12. Be aware of kitchen timing. Sometimes between courses, diners will go outside to smoke. When that happens, the server has to ask the kitchen to hold the dish until the diner returns. That stops the flow in the kitchen and the dish could get shoved to the back of the line.
13. At higher-priced restaurants, feel free to split courses with others at your table. "We don't want people not to come because it's high dollar," says Moore. "I tell people you can make it as expensive as you want — or not so much. Erling is very generous in his portions. A lot of people share things and that's fine. Somebody sitting there sharing is better than nobody sitting there at all."
14. Speak up immediately if you have a complaint. If the food is cold, too salty, not cooked properly, let the server know right away. He can correct it or get you another dish. As Moore says, "Don't wait two weeks and send a bad letter. Let me know tonight and I'll do what it takes if I have to change your order. "
15. If in doubt about the price of an item, ask — and listen to the answer. "If a guest is offended with the price of a dish and the waiter did not disclose the price to the guest, then we eat that cost," says Shipp. For instance, some don't realize that sparkling water still comes with a price, unlike tap water. "The diner will say, 'I had no intention of paying for water.' Not a problem. In the grand scheme of things, it's not worth losing a customer." But sometimes restaurants choke down more than a few bucks — even when the server clearly states the cost. Moore recalls a particularly pricey moment. "A few years ago, we had a 3-pound lobster, selling it for $26 a pound. A fellow came in and ordered it and I told him the price per pound. When he got the bill, he swore I said it was $23 for the whole thing. Anybody in the real world knows you're not gonna get a 3-pound lobster for $23. But what could we do? He wound up paying $23 for the whole thing. Man, that hurt."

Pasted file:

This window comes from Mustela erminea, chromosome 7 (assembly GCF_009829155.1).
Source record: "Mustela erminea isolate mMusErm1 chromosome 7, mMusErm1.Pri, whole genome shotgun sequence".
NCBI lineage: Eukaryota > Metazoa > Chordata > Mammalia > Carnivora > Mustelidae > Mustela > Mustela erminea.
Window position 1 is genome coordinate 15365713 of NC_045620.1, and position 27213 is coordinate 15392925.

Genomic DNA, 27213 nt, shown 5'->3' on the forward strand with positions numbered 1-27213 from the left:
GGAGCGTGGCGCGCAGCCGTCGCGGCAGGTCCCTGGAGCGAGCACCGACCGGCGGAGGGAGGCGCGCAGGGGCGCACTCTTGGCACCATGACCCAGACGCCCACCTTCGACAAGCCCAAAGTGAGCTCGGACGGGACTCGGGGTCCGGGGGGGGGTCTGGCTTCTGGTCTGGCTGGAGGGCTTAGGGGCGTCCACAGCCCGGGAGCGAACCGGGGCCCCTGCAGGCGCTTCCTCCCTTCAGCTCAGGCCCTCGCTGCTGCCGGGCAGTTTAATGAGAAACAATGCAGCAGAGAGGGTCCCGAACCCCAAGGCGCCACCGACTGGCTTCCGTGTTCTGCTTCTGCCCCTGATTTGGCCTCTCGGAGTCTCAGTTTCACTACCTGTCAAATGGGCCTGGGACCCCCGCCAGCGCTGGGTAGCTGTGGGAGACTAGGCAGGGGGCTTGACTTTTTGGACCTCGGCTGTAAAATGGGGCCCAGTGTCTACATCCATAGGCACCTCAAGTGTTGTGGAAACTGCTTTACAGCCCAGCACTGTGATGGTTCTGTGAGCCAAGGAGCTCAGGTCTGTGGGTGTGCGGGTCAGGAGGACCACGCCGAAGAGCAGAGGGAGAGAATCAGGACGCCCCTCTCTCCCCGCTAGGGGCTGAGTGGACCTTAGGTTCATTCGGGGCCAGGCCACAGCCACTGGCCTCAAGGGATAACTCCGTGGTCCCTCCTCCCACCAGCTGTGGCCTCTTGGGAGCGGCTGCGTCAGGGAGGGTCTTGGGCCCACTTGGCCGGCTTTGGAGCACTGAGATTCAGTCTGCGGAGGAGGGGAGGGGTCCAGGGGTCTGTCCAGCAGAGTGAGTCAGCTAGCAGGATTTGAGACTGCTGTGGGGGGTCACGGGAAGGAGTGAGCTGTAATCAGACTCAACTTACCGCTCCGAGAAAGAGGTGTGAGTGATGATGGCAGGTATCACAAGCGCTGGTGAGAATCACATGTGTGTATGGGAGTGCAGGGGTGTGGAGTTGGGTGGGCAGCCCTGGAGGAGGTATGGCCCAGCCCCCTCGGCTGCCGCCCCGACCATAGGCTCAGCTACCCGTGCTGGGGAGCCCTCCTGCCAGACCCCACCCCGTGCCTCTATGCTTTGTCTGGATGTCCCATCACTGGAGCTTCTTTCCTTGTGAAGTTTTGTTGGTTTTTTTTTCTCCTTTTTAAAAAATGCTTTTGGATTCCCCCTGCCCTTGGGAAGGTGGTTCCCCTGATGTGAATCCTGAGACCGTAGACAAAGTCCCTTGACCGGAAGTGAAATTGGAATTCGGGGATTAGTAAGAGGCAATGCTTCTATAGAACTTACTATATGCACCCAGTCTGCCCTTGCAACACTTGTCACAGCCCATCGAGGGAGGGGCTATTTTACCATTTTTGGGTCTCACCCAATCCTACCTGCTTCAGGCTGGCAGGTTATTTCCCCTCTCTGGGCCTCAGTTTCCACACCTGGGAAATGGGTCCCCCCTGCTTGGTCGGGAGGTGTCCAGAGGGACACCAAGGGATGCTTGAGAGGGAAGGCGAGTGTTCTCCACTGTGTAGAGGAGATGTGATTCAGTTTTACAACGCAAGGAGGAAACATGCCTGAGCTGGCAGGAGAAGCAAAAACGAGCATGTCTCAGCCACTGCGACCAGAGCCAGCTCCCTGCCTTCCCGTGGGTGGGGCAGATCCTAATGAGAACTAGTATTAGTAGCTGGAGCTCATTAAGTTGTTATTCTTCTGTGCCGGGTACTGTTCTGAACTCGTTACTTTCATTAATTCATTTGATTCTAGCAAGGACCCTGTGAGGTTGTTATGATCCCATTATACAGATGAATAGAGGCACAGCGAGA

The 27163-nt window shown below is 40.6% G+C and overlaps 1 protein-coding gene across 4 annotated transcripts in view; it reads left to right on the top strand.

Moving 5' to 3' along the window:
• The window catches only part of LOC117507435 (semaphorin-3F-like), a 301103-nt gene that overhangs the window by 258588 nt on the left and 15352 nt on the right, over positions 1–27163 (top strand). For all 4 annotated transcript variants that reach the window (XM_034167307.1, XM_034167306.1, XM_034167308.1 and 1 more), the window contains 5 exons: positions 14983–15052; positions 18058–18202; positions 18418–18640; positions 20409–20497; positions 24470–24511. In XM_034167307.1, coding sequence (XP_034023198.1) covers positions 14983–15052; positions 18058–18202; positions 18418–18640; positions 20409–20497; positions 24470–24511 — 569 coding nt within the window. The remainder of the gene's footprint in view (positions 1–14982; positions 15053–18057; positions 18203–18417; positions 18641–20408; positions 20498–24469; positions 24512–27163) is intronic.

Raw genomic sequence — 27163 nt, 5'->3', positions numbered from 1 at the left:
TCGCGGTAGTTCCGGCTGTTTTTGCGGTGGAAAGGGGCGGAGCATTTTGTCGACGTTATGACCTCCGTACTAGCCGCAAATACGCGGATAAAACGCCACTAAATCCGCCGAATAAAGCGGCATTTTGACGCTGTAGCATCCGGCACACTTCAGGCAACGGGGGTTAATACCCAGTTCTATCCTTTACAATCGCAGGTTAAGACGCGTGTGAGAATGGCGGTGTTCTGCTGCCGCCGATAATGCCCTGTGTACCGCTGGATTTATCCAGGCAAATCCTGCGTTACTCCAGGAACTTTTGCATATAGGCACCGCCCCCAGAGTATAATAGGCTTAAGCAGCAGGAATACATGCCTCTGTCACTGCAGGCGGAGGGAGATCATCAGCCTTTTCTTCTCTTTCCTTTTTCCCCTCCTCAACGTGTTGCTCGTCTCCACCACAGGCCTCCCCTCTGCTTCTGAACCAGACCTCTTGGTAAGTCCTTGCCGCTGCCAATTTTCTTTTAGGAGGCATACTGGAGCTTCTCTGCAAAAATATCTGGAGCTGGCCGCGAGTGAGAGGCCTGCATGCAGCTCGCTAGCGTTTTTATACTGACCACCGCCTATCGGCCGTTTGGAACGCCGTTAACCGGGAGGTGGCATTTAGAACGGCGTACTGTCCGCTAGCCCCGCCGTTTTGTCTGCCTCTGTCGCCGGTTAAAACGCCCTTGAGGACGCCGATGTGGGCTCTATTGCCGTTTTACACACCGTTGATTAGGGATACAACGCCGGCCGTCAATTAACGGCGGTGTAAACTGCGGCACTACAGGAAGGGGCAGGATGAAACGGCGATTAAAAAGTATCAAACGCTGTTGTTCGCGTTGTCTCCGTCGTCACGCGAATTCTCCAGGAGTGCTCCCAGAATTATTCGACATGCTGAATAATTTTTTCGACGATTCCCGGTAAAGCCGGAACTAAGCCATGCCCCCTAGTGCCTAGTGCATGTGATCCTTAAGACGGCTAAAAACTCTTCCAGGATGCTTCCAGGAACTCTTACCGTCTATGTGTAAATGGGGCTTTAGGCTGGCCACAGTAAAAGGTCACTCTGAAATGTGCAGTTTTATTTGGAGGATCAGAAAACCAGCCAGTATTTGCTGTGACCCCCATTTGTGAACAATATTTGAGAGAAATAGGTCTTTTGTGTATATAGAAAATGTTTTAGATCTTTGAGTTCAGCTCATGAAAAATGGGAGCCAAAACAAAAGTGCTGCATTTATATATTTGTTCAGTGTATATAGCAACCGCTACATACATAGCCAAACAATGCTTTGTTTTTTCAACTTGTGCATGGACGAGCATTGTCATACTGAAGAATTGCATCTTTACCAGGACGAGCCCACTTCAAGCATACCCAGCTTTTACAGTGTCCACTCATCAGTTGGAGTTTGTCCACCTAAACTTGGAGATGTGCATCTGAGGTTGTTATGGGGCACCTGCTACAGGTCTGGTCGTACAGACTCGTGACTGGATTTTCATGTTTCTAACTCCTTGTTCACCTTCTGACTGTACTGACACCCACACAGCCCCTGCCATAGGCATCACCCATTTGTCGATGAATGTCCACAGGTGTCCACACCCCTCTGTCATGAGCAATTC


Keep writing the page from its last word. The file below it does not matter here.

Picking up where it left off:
18. Treat servers and other restaurant staff with respect. "I've seen grown individuals speak to the host or server in a manner that in any other circumstance wouldn't be tolerated," says Frisby. "There's absolutely no reason to demean anyone. I want to say, 'You're an adult, act like an adult. You screaming will not help the situation.' We don't see it often, but it can happen when people are waiting on their tables, and it's crunch time, people are crowded at the door. It's frustrating, everyone is human. We want you to be happy and we don't want to lose guests. But on the few occasions when people have said they weren't coming back, I'm thinking maybe it's best they found another restaurant that would accommodate every reservation at any given time." (And good luck with that.)
19. Bringing your own wine? Show a little class. Don't bring the bottle in a brown bag straight from the liquor store. Says Moore: "If you don't have a wine bag, just carry it in your hand. And please, take the price tag off."